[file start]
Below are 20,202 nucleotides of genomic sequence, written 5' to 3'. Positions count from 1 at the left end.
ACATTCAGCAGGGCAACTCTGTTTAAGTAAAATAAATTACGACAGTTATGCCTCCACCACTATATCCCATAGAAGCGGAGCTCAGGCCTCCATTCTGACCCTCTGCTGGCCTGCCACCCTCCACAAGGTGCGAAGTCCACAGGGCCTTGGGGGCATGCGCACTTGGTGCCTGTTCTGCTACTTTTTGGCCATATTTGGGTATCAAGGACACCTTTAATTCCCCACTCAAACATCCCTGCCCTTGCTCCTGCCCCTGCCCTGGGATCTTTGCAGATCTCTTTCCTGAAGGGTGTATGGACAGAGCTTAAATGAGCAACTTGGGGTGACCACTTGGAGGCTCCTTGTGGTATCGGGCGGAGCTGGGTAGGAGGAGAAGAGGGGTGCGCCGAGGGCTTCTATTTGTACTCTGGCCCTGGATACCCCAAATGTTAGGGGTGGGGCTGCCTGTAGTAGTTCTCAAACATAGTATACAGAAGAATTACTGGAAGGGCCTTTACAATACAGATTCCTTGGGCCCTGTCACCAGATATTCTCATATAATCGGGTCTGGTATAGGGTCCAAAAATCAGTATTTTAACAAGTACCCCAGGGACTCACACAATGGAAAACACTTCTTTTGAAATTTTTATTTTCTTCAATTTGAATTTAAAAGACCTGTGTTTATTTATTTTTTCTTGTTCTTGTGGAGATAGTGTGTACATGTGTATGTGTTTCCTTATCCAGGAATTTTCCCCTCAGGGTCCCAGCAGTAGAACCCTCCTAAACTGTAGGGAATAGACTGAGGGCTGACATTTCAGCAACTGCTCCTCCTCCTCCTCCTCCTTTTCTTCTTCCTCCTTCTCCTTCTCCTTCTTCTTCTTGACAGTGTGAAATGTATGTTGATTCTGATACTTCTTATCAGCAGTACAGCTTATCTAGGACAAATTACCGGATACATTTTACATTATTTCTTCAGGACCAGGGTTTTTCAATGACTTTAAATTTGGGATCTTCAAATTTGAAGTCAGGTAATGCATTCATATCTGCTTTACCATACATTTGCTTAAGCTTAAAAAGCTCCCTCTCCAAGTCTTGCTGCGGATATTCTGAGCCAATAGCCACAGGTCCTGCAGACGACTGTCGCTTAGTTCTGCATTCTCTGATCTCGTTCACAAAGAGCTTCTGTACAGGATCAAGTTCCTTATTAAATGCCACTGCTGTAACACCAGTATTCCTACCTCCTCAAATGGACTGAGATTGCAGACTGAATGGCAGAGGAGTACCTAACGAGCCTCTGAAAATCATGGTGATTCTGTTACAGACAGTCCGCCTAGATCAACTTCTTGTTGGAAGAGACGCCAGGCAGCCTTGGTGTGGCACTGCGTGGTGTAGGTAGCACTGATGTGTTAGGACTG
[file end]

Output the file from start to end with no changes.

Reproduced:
Below are 20,202 nucleotides of genomic sequence, written 5' to 3'. Positions count from 1 at the left end.
ACATTCAGCAGGGCAACTCTGTTTAAGTAAAATAAATTACGACAGTTATGCCTCCACCACTATATCCCATAGAAGCGGAGCTCAGGCCTCCATTCTGACCCTCTGCTGGCCTGCCACCCTCCACAAGGTGCGAAGTCCACAGGGCCTTGGGGGCATGCGCACTTGGTGCCTGTTCTGCTACTTTTTGGCCATATTTGGGTATCAAGGACACCTTTAATTCCCCACTCAAACATCCCTGCCCTTGCTCCTGCCCCTGCCCTGGGATCTTTGCAGATCTCTTTCCTGAAGGGTGTATGGACAGAGCTTAAATGAGCAACTTGGGGTGACCACTTGGAGGCTCCTTGTGGTATCGGGCGGAGCTGGGTAGGAGGAGAAGAGGGGTGCGCCGAGGGCTTCTATTTGTACTCTGGCCCTGGATACCCCAAATGTTAGGGGTGGGGCTGCCTGTAGTAGTTCTCAAACATAGTATACAGAAGAATTACTGGAAGGGCCTTTACAATACAGATTCCTTGGGCCCTGTCACCAGATATTCTCATATAATCGGGTCTGGTATAGGGTCCAAAAATCAGTATTTTAACAAGTACCCCAGGGACTCACACAATGGAAAACACTTCTTTTGAAATTTTTATTTTCTTCAATTTGAATTTAAAAGACCTGTGTTTATTTATTTTTTCTTGTTCTTGTGGAGATAGTGTGTACATGTGTATGTGTTTCCTTATCCAGGAATTTTCCCCTCAGGGTCCCAGCAGTAGAACCCTCCTAAACTGTAGGGAATAGACTGAGGGCTGACATTTCAGCAACTGCTCCTCCTCCTCCTCCTCCTTTTCTTCTTCCTCCTTCTCCTTCTCCTTCTTCTTCTTGACAGTGTGAAATGTATGTTGATTCTGATACTTCTTATCAGCAGTACAGCTTATCTAGGACAAATTACCGGATACATTTTACATTATTTCTTCAGGACCAGGGTTTTTCAATGACTTTAAATTTGGGATCTTCAAATTTGAAGTCAGGTAATGCATTCATATCTGCTTTACCATACATTTGCTTAAGCTTAAAAAGCTCCCTCTCCAAGTCTTGCTGCGGATATTCTGAGCCAATAGCCACAGGTCCTGCAGACGACTGTCGCTTAGTTCTGCATTCTCTGATCTCGTTCACAAAGAGCTTCTGTACAGGATCAAGTTCCTTATTAAATGCCACTGCTGTAACACCAGTATTCCTACCTCCTCAAATGGACTGAGATTGCAGACTGAATGGCAGAGGAGTACCTAACGAGCCTCTGAAAATCATGGTGATTCTGTTACAGACAGTCCGCCTAGATCAACTTCTTGTTGGAAGAGACGCCAGGCAGCCTTGGTGTGGCACTGCGTGGTGTAGGTAGCACTGATGTGTTAGGACTG